Paul Crowther, in his book, The Kantian Sublime (1989), works to reconstruct Kant's aesthetics in order to make its continued relevance to contemporary aesthetic concerns more visible. The present article remains within the area of Crowther's "cognitive" sublime, to show that there is much space for expanding upon Kantian varieties of the sublime, particularly in art.
    Remove from this list |
    Translate to English
    | Direct download  
     
    My bibliography  
     
    Export citation  
  11. C. E. Emmer (2004). Representing Place. [REVIEW] Review of Metaphysics 57 (3):610-612.
  12. C. E. Emmer (2001). The Senses of the Sublime: Possibilities for a Non-Ocular Sublime in Kant's Critique of Judgment. In Volker Gerhardt, Rolf Horstmann & Ralph Schumacher (eds.), Kant und die Berliner Aufklärung: Akten des IX. Internationalen Kant-Kongresses, Vol. 3. Walter de Gruyter.
    It might at first seem that the senses (the five traditionally recognized conduits of outer sense) would have very little to contribute to an investigation of Kant's aesthetics. Is not Kant's aesthetic theory based on a relation of the higher cognitive faculties? Much however can be revealed by asking to what degree sight is essential to aesthetic judgment (of beauty and the sublime) as Kant describes it in the 'Critique of Judgment.' Here the sublime receives particular attention.
    Remove from this list |
    Translate to English
    |
     
    My bibliography  
     
    Export citation  
  13. Fimiani Filippo (2014). Only noise if you can see. Lebenswelt. Aesthetics and Philosophy of Experience 1 (4).
    What happens to critical and aesthetic discourse when a painter promises that he will not paint anymore? What goes on when a famous artist says that all the paintings are just junk or dust, and all the institutional sites of the art-world – actually, the White cube of Clement Greemberg’s Modernism – are just wasted spaces? What’s the matter or the reason of the prestige of a similar no-working man, and what’s the perceptible quality of the value of a so-called (...)
    Remove from this list |
    Translate to English
    | Direct download (2 more)  
     
    My bibliography  
     
    Export citation  
  14. Furmuzachi Gabriel, Stalling for Time.
    Carel Fabritius left behind few but important works of art. We are concerned here with the View in Delft, and attempt to make two points about it. The first is that this small painting manages to break away from the classical perception of perspective, an endeavor informed mostly by new findings in the field of optics of the time. The second point, theoretically related to the first, stresses compositional elements that would bring View in Delft closer to a meditation on (...)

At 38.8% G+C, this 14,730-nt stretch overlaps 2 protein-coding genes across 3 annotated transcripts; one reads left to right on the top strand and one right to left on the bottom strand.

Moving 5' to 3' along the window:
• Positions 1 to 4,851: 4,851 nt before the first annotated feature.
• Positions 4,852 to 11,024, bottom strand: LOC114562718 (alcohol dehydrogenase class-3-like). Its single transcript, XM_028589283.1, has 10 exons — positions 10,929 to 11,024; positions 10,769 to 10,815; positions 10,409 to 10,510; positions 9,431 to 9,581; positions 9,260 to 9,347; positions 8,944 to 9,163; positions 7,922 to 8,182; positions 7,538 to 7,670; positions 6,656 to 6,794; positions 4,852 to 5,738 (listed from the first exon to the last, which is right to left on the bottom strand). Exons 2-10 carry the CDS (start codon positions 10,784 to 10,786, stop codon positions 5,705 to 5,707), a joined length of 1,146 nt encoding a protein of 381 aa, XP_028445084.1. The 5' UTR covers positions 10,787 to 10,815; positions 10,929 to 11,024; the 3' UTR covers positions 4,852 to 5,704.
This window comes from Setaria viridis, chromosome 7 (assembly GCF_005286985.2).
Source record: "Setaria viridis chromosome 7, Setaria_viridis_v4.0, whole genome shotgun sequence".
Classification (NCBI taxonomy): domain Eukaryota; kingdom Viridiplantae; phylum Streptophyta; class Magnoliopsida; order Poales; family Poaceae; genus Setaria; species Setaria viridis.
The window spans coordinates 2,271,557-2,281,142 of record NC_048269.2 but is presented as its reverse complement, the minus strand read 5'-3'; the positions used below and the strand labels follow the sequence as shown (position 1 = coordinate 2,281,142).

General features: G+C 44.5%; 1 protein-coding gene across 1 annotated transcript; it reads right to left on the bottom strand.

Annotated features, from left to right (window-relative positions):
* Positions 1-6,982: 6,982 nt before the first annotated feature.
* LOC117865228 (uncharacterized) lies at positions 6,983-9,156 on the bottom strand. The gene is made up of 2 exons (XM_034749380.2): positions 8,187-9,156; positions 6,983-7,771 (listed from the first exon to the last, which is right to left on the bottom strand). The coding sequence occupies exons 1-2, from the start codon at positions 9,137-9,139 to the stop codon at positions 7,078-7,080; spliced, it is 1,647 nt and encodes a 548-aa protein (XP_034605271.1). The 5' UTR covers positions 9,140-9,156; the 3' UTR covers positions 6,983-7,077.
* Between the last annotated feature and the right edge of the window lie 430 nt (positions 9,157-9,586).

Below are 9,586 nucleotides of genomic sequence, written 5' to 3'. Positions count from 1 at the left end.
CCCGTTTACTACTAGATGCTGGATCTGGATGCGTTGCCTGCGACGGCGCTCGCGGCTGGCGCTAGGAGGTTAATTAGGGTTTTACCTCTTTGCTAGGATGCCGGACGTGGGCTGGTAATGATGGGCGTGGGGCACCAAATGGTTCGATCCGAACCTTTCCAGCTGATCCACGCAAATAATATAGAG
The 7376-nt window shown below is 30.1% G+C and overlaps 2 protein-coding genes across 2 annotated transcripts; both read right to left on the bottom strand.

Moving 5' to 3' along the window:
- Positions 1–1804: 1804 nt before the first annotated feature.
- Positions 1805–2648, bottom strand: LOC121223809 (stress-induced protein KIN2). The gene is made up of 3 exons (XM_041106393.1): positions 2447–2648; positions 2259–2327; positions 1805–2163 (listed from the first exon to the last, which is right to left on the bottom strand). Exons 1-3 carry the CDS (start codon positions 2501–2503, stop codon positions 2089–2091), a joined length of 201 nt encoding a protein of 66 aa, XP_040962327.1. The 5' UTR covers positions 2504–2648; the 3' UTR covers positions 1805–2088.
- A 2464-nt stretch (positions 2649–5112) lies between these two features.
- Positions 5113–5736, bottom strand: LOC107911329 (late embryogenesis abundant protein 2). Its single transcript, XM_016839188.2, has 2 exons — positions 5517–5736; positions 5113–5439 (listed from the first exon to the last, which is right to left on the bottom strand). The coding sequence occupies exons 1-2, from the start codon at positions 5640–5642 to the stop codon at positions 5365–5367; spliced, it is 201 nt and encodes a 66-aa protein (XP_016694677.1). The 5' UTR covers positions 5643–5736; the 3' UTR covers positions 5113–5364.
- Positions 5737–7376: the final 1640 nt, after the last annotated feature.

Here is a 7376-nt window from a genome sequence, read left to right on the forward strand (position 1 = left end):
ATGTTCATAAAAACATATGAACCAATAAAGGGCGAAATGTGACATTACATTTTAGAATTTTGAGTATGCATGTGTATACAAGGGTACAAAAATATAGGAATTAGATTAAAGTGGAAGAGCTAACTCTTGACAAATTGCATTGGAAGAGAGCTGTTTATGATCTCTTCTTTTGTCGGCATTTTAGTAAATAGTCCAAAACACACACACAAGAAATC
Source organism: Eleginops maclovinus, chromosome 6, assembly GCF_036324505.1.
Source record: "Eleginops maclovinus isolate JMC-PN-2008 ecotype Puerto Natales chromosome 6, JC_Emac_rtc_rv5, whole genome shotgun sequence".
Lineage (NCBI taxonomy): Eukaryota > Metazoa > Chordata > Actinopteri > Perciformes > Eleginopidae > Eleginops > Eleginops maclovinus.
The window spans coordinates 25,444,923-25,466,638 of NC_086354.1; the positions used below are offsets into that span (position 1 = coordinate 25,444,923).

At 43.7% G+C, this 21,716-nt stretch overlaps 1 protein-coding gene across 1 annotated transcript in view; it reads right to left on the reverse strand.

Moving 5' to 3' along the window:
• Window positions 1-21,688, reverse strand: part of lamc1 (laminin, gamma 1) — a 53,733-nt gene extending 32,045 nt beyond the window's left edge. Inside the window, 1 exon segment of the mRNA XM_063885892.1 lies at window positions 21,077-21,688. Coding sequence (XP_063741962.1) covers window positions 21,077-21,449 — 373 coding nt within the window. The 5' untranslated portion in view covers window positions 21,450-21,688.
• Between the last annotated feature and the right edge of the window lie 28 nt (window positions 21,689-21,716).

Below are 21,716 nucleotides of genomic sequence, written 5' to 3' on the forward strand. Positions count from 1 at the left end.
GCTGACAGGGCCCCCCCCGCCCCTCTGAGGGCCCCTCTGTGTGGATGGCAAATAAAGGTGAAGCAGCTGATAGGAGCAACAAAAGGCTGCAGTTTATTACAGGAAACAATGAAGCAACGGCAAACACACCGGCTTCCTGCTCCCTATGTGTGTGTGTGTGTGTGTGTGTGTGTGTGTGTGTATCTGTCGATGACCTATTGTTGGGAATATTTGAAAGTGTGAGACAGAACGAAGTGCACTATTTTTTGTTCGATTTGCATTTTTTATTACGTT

Remove from this list | Direct download  
     
    My bibliography  
     
    Export citation  
  15. Michalle Gal (2015). Aestheticism: Deep Formalism and the Emergence of Modernist Aesthetics. Peter Lang AG.
    This book offers, for the first time in aesthetics, a comprehensive account of aestheticism of the 19<SUP>th</SUP> century as a philosophical theory of its own right. Taking philosophical and art-historical viewpoints, this cross-disciplinary book presents aestheticism as the foundational movement of modernist aesthetics of the 20<SUP>th</SUP> century. Emerging in the writings of the foremost aestheticists - Oscar Wilde, Walter Pater, James Whistler, and their formalist successors such as Clive Bell, Roger Fry, and Clement Greenberg - aestheticism offers a uniquely synthetic (...)
    Remove from this list | Direct download  
     
    My bibliography  
     
    Export citation  
  16. Bennett Gilbert, Certeau: The Question of the Subject.
    A reading of two essays by Certeau against spatialized critical theory and in support of a critical rhetorical approach to dialectic. (Draft.). (2010).
    Remove from this list |
    Translate to English
    | Direct download (2 more)  
     
    My bibliography  
     
    Export citation  
  17. Cristian Hainic (2011). The Nuts and Bolts of Arts Management: A Discussion on a Recent Handbook in the Field. [REVIEW] Journal for Communication and Culture 1 (2):167-170.
    Brindle, Meg and Constance DeVereaux, eds. The Arts Management Handbook: New Directions for Students and Practitioners. Armonk, New York: M.E. Sharpe, 2011.
    Remove from this list |
    Translate to English
    | Direct download  
     
    My bibliography  
     
    Export citation  
  18. Melinda C. Hall (2014). Picturing Disability: Beggar, Freak, Citizen, and Other Photographic Rhetoric. [REVIEW] Journal of Literary and Cultural Disability Studies 8 (1):121-124.
    Remove from this list |
    Translate to English
    | Direct download  
     
    My bibliography  
     
    Export citation  
  19. Napoleon Ono Imaah (2013). The Architecture of History. Dialogue and Universalism 19 (3/5):307-323.
    The paper examines the bond between architecture and history on the premise that everybody is familiar with both architecture and history. The paper views architecture as a profession that is satiated with imaginative and creative thinking; and contends that architecture extends, historically, into wherever human beings live their life. The author opines that architecture easily extends its influence, as a vivid universal metaphor into every sphere of human activity as a synonym, in building either concrete or abstract forms. Thus, the (...)
    Remove from this list | Direct download (4 more)